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Time to take capital gains?
Old 11-13-2006, 02:13 AM   #1
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Time to take capital gains?

I was waiting until after the end of the year to sell some fund holdings and move money around to adjust my portfolio. I figured I had done enough this year (incurring enough extra tax liability) and I would "spread it around" into 2007.

With the Democratic congress, I'm reconsidering that approach. I'm thinking that perhaps I should just eat the extra capital gains this year, as sooner or later I'm guessing the CG rate is going to go up. It may not happen in 2007, but if it did I'd be kicking myself...

What does everybody else think?
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Re: Time to take capital gains?
Old 11-13-2006, 06:49 AM   #2
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Re: Time to take capital gains?

You only have to wait until 1/1/07; nothing's going to change before then. And I think it's not a good idea to let tax issues drive your investment approach anyway.
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Re: Time to take capital gains?
Old 11-13-2006, 07:12 AM   #3
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Re: Time to take capital gains?

Agreed the tax tail shouldn't wag the dog, but ... if you were thinking of selling that asset anyway, I think you're right to presume cap gains taxes will be rising. Investors may not be treated kindly by the new perspective in DC.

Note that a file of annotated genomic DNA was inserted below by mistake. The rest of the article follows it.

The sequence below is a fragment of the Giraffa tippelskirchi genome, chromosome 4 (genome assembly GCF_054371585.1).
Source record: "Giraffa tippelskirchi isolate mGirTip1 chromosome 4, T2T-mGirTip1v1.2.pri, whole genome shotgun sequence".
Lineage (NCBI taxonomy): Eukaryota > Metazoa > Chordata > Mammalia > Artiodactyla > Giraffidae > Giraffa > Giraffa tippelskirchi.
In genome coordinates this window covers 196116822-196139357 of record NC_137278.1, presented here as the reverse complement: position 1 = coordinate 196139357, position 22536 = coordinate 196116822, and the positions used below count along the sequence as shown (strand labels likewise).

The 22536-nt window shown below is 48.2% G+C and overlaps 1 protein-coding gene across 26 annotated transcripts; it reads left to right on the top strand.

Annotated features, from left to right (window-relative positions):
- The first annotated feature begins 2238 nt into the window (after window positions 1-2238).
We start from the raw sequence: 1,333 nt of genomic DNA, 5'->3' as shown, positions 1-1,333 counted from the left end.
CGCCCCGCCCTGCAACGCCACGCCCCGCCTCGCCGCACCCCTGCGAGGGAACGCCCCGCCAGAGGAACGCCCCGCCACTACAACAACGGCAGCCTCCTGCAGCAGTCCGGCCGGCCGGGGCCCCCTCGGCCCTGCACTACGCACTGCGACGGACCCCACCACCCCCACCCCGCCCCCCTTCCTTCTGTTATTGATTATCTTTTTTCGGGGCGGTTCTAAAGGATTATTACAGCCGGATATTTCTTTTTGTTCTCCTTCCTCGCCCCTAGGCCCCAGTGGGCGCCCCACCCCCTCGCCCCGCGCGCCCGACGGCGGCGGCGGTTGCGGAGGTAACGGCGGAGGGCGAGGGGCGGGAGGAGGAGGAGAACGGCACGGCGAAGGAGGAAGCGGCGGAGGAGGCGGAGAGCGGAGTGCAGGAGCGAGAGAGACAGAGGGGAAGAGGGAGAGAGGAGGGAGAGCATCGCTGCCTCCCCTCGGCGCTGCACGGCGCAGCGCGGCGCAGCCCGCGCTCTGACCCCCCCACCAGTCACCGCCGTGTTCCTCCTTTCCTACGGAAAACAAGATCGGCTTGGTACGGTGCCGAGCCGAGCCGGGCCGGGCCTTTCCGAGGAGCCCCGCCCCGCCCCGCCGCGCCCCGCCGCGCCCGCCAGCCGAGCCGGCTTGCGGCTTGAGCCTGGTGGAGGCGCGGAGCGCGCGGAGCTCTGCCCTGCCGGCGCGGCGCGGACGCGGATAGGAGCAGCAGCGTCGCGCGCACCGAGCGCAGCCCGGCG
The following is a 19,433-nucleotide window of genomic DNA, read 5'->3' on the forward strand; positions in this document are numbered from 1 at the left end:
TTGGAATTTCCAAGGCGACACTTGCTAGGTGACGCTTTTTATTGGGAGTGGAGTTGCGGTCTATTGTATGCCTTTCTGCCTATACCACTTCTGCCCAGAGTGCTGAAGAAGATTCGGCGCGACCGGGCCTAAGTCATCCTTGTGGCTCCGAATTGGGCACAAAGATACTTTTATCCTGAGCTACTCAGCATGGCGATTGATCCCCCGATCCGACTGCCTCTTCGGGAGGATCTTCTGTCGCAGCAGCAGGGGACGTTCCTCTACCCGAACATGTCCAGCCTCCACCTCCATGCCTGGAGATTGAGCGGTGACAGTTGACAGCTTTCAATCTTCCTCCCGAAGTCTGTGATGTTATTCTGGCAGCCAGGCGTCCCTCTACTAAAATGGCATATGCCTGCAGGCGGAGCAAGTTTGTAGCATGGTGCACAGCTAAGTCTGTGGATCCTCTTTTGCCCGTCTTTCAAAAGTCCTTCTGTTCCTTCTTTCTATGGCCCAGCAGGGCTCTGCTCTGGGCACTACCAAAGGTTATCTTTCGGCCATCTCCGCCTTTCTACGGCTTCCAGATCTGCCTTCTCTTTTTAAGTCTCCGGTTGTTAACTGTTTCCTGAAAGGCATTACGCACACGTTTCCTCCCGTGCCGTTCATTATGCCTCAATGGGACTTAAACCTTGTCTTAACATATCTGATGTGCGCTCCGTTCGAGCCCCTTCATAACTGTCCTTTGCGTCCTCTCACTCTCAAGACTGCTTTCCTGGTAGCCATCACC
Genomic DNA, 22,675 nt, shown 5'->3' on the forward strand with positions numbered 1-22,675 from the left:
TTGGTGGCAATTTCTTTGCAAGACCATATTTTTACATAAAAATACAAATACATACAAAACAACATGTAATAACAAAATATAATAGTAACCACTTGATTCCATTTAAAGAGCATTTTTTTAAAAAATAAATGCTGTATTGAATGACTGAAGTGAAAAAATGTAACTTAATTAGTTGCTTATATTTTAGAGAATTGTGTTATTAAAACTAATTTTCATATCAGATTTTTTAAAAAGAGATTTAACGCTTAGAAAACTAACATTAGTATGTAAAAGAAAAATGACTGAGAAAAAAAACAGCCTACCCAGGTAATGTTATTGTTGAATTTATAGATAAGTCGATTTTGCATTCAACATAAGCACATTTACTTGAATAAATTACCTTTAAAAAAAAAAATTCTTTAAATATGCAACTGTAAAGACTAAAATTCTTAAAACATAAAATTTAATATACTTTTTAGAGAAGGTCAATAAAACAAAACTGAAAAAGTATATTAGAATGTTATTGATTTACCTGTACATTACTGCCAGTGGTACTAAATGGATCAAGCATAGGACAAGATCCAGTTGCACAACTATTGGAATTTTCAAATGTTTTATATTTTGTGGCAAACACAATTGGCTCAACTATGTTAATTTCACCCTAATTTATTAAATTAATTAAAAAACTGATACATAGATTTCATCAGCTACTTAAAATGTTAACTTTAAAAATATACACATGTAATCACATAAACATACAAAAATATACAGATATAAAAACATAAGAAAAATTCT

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Re: Time to take capital gains?
Old 11-13-2006, 07:19 AM   #4
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Re: Time to take capital gains?

I think you'll have a long time to reconsider cap gains taxes, since it seems unlikely that the Democrats will have the votes to repeal reduced cap gains taxes any time in he next two years, assuming taht's what they plan to do.

I can think of one reason you'd bother rebalancing ahead of schedule: when an allocation has gotten so far out of balance that it is affecting your portfolio's risk profile.
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Re: Time to take capital gains?
Old 11-13-2006, 07:22 AM   #5
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Re: Time to take capital gains?

I don't think the democrats have enough of a majority to raise the capital gains tax yet. They can't override a Bush veto, and they may choose to tread softly on raising taxes before the 2008 elections anyway.

I'd be more worried about 2009 and onwards.

The current rates are set to expire in 2010, and it seems less likely that they will be renewed past then.

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Re: Time to take capital gains?
Old 11-13-2006, 07:54 AM   #6
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Re: Time to take capital gains?

Quote:
With the Democratic congress, I'm reconsidering that approach.
What's the worry? The Senate is split and they don't have the Whitehouse. Nothing will happen in this GRIDLOCK. The real vote is 2 years away.
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Re: Time to take capital gains?
Old 11-13-2006, 03:51 PM   #7
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Re: Time to take capital gains?

By the way, there's a related discussion at the Diehards board.

Does anyone remember/know if cap gains rate increases have been retroactive before? Trying to judge how likely I'll have advance notice.

In other words, if a law that increases rates gets passed in 2007, it might be set to increase rates starting Jan 1 2008, retroactive to Jan 1 2007, or sometime close to when debate on the law was coming to a close. What's happened in the past?